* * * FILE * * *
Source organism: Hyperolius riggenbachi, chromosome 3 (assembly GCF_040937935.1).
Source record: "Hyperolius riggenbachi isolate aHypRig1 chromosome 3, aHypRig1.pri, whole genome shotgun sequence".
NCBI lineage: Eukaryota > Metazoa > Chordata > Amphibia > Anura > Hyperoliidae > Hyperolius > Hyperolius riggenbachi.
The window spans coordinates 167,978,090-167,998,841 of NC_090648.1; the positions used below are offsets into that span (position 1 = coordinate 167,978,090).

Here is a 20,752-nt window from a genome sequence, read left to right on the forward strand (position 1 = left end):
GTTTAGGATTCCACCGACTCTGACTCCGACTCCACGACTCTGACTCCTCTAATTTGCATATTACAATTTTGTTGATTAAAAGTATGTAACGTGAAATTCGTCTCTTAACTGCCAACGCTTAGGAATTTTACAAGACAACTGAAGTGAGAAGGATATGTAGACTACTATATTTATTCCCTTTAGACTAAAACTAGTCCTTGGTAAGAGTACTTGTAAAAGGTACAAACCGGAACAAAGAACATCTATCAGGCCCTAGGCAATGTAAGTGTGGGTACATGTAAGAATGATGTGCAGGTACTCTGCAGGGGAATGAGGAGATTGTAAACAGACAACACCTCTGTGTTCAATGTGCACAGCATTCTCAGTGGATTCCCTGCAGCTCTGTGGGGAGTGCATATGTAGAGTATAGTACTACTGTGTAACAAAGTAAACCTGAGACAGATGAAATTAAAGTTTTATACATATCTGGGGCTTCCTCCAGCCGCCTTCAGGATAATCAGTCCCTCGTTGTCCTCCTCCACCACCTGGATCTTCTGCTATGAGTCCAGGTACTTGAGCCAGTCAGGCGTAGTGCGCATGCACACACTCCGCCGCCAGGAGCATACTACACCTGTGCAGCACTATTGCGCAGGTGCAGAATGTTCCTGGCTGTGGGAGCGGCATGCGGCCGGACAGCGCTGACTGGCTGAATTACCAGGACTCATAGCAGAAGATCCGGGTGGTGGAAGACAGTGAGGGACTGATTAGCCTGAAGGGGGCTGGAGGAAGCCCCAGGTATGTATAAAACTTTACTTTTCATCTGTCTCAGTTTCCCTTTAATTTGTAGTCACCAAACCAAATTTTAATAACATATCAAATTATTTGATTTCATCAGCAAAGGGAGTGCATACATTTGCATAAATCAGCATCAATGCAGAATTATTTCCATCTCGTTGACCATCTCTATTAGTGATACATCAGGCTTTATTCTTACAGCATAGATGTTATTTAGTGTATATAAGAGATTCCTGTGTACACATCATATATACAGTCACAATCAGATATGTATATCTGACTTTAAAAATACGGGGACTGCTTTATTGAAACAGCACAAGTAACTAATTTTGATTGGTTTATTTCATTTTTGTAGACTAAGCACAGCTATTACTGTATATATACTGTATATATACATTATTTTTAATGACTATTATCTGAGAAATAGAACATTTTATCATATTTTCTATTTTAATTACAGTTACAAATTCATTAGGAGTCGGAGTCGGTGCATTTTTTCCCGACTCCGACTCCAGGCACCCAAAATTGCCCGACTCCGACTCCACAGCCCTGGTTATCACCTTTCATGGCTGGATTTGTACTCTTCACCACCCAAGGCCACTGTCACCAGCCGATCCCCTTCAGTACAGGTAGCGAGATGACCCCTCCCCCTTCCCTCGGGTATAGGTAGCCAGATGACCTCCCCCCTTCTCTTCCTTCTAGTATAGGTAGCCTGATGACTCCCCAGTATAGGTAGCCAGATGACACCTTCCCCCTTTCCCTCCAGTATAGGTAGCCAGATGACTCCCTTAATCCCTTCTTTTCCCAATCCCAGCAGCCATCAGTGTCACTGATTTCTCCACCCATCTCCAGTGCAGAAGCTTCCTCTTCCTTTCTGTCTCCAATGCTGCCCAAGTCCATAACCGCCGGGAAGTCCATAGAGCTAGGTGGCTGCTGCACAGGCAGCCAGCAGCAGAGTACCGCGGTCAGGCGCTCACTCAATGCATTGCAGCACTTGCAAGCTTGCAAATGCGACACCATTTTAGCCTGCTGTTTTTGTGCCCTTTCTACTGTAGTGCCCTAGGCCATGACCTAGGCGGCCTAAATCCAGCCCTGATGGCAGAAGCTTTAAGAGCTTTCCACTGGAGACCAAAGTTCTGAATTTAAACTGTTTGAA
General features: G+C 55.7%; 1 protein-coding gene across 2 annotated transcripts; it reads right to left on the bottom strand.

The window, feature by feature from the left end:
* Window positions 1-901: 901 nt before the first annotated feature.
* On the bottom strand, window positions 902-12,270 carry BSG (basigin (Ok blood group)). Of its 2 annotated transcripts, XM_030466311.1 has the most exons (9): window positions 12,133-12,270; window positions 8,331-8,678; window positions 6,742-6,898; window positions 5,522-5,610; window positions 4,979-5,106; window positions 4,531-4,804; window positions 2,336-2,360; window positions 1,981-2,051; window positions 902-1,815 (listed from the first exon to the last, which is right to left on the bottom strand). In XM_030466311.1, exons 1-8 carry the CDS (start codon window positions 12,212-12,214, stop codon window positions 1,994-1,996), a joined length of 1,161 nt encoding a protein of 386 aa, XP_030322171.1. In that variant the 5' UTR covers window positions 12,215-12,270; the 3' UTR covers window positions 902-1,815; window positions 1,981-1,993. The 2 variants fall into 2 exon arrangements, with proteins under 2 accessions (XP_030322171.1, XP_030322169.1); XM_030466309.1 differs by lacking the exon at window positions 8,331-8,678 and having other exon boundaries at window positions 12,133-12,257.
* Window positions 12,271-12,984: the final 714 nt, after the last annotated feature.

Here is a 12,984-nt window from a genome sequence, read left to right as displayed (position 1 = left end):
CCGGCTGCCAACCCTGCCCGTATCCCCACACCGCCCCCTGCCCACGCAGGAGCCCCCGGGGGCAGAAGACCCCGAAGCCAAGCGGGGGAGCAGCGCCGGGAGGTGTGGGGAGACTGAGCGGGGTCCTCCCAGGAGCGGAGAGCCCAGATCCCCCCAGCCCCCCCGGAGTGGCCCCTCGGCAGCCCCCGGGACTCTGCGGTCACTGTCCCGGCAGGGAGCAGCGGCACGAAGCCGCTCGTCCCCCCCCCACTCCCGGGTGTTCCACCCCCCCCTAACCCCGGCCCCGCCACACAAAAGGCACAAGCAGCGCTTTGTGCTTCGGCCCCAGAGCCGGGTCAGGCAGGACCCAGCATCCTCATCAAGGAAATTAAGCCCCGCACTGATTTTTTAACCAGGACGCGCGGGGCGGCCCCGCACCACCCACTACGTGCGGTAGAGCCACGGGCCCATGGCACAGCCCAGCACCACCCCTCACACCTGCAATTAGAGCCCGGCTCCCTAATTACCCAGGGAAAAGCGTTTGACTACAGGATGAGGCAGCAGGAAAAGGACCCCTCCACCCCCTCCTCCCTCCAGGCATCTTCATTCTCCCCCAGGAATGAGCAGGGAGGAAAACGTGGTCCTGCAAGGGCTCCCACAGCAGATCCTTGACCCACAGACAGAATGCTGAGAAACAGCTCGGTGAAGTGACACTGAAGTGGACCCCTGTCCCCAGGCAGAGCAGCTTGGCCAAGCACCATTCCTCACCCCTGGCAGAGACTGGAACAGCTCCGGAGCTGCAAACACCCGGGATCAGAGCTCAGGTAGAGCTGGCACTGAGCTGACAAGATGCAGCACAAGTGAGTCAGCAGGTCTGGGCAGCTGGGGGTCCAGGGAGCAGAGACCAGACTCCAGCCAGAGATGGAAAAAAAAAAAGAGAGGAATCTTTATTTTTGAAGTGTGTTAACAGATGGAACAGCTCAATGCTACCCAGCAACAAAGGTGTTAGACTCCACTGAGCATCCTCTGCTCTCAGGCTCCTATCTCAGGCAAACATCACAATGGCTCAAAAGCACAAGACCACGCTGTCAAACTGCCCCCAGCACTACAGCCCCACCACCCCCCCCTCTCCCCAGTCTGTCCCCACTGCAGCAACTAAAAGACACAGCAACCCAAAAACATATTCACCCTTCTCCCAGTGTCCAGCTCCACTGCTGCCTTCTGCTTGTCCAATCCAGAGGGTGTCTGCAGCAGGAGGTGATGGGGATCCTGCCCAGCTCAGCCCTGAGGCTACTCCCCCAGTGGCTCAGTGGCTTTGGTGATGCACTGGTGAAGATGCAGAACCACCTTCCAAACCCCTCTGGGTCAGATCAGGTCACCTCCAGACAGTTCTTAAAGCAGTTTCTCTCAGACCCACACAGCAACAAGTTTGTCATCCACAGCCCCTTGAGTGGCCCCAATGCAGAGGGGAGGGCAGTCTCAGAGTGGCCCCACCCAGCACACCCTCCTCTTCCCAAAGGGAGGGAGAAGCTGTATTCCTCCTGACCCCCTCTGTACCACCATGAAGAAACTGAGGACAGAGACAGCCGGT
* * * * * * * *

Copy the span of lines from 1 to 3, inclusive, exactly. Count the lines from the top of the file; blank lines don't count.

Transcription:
Source organism: Hyperolius riggenbachi, chromosome 3 (assembly GCF_040937935.1).
Source record: "Hyperolius riggenbachi isolate aHypRig1 chromosome 3, aHypRig1.pri, whole genome shotgun sequence".
NCBI lineage: Eukaryota > Metazoa > Chordata > Amphibia > Anura > Hyperoliidae > Hyperolius > Hyperolius riggenbachi.